Showing 71 - 80 of 131 annotations tagged with the keyword "Drug Addiction"
Subtitled "My Journey through Autism," Prince-Hughes's memoir leads the reader through a poetic, at times mystical, journey from "being a wild thing out of context" (1) to finding a way to understand the world and live "in context" (11). The author, an anthropologist, has Asperger's syndrome. Prince-Hughes explains that Asperger's is a form of autism in which the individual develops "age-appropriate" language and cognitive skills as well as "self-help skills" and curiosity about the environment but has marked difficulties with social interaction and shows the obsessive, ritualistic behavior similar to other autistic individuals.
As the author relates, her poor social skills, discomfort with physical closeness, sensory sensitivities (to touch and odors for example) and other odd behaviors annoyed her instructors and triggered taunts and even physical abuse from classmates and acquaintances. She describes her misery one such day when she was confronted by an impatient teacher: "I often couldn't take in people as whole entities, even when I was relatively relaxed . . . I was caught in a whirlwind of horrible sensory information and unrelenting criticism" (43).
Getting through each day was filled with emotional pain and suffering, and required a tremendous expenditure of energy in usually unsuccessful attempts to "fit in." Complicating her social isolation was the gradual recognition that her adolescent sexuality was somewhat blunted or, if anything, inclined toward lesbianism. She began drinking (alcohol) in the seventh grade. At 16 she left school and home, embarking on a long period of alcoholism, drug dependence, a "hippie" lifestyle and outright homelessness.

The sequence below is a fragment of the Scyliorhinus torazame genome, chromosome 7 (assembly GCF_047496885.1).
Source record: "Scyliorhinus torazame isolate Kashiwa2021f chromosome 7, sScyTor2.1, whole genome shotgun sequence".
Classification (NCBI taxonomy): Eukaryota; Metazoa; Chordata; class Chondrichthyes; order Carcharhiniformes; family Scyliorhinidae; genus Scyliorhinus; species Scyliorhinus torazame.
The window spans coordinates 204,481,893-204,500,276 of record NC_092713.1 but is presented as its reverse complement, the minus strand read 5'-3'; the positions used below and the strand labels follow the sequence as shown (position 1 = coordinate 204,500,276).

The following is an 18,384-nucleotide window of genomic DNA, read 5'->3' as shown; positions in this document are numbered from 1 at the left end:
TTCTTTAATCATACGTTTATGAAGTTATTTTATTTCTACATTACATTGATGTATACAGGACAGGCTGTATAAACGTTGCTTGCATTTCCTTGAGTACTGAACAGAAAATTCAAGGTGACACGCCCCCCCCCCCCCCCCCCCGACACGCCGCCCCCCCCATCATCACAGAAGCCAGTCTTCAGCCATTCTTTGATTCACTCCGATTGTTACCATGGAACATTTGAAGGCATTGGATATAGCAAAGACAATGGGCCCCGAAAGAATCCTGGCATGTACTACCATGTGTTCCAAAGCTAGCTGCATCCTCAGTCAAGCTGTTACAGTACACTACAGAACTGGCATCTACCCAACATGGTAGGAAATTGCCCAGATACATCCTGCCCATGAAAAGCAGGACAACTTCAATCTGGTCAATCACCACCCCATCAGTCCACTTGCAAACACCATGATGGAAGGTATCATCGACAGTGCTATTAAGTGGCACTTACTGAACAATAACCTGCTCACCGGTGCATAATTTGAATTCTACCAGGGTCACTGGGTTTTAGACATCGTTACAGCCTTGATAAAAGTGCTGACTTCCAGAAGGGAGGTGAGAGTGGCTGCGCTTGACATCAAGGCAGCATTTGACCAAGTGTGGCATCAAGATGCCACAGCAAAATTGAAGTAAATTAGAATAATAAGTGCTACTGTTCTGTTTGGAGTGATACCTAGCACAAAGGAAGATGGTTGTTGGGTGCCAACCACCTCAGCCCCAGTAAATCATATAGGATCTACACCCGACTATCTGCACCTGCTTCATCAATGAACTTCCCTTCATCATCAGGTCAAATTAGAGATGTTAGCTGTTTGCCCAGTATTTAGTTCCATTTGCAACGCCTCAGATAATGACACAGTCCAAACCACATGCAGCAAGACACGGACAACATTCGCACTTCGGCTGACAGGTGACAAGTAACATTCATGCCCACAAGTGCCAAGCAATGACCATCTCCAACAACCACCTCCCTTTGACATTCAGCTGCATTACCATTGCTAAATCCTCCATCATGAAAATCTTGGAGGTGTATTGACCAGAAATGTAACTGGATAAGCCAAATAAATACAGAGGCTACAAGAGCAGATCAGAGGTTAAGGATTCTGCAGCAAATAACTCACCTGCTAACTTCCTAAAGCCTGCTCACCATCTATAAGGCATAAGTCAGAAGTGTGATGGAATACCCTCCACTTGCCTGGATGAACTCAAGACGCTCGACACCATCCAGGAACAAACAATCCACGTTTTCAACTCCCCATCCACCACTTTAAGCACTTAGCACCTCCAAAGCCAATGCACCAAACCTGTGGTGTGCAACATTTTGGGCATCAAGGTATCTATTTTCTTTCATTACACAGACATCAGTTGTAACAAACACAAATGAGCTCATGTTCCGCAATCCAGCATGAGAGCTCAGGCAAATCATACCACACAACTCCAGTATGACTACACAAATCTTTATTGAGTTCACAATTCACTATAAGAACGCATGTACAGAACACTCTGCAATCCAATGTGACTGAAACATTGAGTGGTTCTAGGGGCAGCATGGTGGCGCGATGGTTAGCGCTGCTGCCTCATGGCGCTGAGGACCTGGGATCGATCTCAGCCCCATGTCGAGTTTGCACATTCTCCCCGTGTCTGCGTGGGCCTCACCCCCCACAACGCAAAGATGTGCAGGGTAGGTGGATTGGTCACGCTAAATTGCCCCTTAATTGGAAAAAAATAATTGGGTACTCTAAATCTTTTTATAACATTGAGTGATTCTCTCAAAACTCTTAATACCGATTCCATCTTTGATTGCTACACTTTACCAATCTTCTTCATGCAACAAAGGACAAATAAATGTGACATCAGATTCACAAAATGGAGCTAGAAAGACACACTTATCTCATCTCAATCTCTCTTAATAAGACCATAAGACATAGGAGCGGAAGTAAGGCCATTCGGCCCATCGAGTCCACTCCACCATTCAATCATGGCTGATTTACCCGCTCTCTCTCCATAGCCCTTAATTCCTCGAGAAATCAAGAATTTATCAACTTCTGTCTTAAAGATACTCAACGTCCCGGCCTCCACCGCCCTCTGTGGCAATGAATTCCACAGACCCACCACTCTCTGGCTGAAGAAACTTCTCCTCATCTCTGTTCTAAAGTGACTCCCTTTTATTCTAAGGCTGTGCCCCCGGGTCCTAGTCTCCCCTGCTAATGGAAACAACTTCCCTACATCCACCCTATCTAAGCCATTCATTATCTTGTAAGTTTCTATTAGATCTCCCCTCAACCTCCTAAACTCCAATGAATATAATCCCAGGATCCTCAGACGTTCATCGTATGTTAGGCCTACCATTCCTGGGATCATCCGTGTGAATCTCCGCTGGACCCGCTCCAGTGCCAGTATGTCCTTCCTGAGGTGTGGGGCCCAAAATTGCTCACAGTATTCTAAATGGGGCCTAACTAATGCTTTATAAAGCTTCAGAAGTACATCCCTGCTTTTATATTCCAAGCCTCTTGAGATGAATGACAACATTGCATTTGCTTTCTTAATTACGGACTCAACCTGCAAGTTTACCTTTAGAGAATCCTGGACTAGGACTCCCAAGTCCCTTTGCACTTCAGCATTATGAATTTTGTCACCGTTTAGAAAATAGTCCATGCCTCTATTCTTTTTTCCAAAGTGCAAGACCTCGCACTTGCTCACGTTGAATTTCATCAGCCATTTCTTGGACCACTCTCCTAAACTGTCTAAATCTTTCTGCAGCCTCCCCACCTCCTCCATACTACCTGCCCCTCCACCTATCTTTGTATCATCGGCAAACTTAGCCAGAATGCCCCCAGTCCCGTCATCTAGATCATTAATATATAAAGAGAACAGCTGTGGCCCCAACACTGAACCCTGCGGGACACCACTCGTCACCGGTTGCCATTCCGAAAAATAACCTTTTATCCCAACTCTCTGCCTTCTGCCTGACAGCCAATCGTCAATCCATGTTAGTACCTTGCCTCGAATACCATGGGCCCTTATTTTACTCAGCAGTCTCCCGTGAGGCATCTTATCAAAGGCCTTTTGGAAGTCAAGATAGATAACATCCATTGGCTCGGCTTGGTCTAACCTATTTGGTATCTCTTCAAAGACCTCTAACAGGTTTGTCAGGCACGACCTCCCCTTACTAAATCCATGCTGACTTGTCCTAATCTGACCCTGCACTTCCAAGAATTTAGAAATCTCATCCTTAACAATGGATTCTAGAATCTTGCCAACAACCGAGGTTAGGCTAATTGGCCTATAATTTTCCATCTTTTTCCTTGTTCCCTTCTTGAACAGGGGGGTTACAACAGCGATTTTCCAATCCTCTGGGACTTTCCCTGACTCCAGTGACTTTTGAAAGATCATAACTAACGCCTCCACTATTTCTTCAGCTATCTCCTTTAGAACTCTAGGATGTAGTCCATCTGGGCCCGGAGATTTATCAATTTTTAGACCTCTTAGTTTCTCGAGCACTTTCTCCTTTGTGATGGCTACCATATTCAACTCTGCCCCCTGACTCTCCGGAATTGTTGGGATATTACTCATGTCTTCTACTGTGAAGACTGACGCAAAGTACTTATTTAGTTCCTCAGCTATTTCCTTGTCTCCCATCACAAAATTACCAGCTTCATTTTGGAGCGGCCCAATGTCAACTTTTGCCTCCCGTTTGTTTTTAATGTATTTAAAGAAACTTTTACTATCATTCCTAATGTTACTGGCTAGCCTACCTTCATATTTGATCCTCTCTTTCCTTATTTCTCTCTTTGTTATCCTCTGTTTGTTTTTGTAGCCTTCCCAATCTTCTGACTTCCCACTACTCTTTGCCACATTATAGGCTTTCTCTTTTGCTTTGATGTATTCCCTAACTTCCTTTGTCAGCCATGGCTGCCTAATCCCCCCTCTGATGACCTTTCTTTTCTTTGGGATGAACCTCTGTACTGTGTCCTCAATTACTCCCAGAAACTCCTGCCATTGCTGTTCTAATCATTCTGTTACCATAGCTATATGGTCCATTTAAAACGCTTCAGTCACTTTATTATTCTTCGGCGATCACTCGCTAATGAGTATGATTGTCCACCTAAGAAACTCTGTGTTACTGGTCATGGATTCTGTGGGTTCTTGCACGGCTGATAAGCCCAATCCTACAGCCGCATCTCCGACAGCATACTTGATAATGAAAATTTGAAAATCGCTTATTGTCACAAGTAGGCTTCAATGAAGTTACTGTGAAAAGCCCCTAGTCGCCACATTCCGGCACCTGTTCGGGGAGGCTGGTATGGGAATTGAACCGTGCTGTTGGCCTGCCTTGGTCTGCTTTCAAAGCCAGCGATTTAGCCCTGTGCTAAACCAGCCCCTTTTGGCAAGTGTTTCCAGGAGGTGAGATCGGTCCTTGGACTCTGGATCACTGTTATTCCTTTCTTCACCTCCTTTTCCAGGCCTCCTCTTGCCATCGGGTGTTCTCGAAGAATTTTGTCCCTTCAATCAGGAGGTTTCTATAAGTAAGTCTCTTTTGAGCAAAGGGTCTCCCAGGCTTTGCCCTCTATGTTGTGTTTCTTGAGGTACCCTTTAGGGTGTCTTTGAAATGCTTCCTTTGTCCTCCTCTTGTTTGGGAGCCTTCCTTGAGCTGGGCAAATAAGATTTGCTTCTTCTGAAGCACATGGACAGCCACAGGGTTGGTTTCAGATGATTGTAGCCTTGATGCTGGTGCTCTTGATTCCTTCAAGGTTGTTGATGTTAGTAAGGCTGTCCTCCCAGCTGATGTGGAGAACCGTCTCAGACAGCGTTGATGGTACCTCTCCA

Prince-Hughes had always found refuge in nature, but later she also took pleasure in the physical activity of dancing, becoming a club performer in Seattle. During time off one day, she packed lunch and ate it at the zoo. She spent three hours watching the gorillas. "It was so subtle and steady that I felt like I was watching people for the first time in my whole life . . . Free from acting, free from the oppression that comes with brash and bold sound, blinding stares and uncomfortable closeness that mark the talk of human people. In contrast, these people spoke softly, their bodies poetic, their faces and dance poetic, spinning conversations out of the moisture and perfume, out of the ground and out of the past. They were like me" (93).
Thus began the author's profound relationship and identification with gorillas, an interaction that changed her life, resulting eventually in scholarly work and a Ph.D. in interdisciplinary anthropology, a faculty appointment, and gradual understanding of her own neuroatypical condition, not diagnosed as Asperger's until she was 36 years old.
Having previously described his seven years as a family practitioner in rural Minnesota (Healing the Wounds, Pantheon Books, New York, 1985) Hilfiker now has turned his attention to a decade in inner-city Washington, D.C., where he practiced what he calls "poverty medicine." These introspective essays are written in a style similar to that of his first book and detail the profound struggles of the overwhelmingly African-American community he serves and lives with.
Also examined are his and his family's battle to live with their white middle-class privileges in the midst of this impoverished community. This book very effectively alternates between the numerous stories of his personal encounters with patients and deeply reflective commentary about those encounters. Prescriptions are not offered other than that a new art of caring for the poor is needed.
Peter Selwyn spent the first ten years out of medical school at Montefiore Medical Center in the Bronx, caring for HIV-positive patients--mostly intravenous drug users and their families--in the early years of the AIDS crisis. As he worked with dying young men and women and their families, Selwyn returned to his own unexplored pain surrounding the loss of his father, who fell or (more likely) jumped from a 23-story building when Selwyn was a toddler. Mirroring their function in Selwyn’s life, the stories of the five patients who most affected him serve in this book as the threshold to the narrative of how Selwyn investigated, mourned, and commemorated his father’s death, finally revaluing it as central to the person and doctor he became.